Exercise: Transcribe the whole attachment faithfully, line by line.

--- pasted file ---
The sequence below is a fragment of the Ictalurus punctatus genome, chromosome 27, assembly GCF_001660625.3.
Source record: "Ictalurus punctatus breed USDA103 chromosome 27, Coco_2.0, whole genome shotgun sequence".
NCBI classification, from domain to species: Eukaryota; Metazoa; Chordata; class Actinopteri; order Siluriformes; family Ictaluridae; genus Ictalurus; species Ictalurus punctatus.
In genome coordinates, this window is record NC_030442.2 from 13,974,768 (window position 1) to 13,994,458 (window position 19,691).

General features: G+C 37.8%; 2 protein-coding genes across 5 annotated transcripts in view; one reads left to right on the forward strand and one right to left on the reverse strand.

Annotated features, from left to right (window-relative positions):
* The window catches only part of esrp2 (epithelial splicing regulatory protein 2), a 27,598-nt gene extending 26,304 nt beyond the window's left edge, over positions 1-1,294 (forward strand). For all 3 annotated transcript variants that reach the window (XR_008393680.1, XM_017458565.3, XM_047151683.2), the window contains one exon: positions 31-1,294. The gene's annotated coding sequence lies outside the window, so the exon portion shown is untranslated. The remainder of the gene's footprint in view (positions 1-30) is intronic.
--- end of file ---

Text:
The sequence below is a fragment of the Ictalurus punctatus genome, chromosome 27, assembly GCF_001660625.3.
Source record: "Ictalurus punctatus breed USDA103 chromosome 27, Coco_2.0, whole genome shotgun sequence".
NCBI classification, from domain to species: Eukaryota; Metazoa; Chordata; class Actinopteri; order Siluriformes; family Ictaluridae; genus Ictalurus; species Ictalurus punctatus.
In genome coordinates, this window is record NC_030442.2 from 13,974,768 (window position 1) to 13,994,458 (window position 19,691).

General features: G+C 37.8%; 2 protein-coding genes across 5 annotated transcripts in view; one reads left to right on the forward strand and one right to left on the reverse strand.

Annotated features, from left to right (window-relative positions):
* The window catches only part of esrp2 (epithelial splicing regulatory protein 2), a 27,598-nt gene extending 26,304 nt beyond the window's left edge, over positions 1-1,294 (forward strand). For all 3 annotated transcript variants that reach the window (XR_008393680.1, XM_017458565.3, XM_047151683.2), the window contains one exon: positions 31-1,294. The gene's annotated coding sequence lies outside the window, so the exon portion shown is untranslated. The remainder of the gene's footprint in view (positions 1-30) is intronic.